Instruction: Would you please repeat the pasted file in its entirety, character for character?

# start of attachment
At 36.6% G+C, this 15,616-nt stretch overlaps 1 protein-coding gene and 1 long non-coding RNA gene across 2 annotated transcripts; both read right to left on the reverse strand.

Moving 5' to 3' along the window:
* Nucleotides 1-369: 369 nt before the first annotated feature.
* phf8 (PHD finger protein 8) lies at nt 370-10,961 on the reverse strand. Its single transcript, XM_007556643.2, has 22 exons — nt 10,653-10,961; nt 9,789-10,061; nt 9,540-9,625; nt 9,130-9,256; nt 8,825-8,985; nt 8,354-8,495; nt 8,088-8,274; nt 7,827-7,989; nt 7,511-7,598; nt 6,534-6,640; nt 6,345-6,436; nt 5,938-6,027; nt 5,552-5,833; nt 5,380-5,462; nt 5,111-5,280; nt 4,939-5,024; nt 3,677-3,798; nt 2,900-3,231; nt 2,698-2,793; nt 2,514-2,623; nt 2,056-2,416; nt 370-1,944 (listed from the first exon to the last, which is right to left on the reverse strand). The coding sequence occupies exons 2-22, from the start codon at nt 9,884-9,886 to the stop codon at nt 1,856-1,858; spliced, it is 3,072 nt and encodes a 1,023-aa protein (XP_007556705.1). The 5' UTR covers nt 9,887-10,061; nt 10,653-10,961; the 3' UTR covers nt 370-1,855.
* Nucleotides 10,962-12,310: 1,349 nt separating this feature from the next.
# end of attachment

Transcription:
At 36.6% G+C, this 15,616-nt stretch overlaps 1 protein-coding gene and 1 long non-coding RNA gene across 2 annotated transcripts; both read right to left on the reverse strand.

Moving 5' to 3' along the window:
* Nucleotides 1-369: 369 nt before the first annotated feature.
* phf8 (PHD finger protein 8) lies at nt 370-10,961 on the reverse strand. Its single transcript, XM_007556643.2, has 22 exons — nt 10,653-10,961; nt 9,789-10,061; nt 9,540-9,625; nt 9,130-9,256; nt 8,825-8,985; nt 8,354-8,495; nt 8,088-8,274; nt 7,827-7,989; nt 7,511-7,598; nt 6,534-6,640; nt 6,345-6,436; nt 5,938-6,027; nt 5,552-5,833; nt 5,380-5,462; nt 5,111-5,280; nt 4,939-5,024; nt 3,677-3,798; nt 2,900-3,231; nt 2,698-2,793; nt 2,514-2,623; nt 2,056-2,416; nt 370-1,944 (listed from the first exon to the last, which is right to left on the reverse strand). The coding sequence occupies exons 2-22, from the start codon at nt 9,884-9,886 to the stop codon at nt 1,856-1,858; spliced, it is 3,072 nt and encodes a 1,023-aa protein (XP_007556705.1). The 5' UTR covers nt 9,887-10,061; nt 10,653-10,961; the 3' UTR covers nt 370-1,855.
* Nucleotides 10,962-12,310: 1,349 nt separating this feature from the next.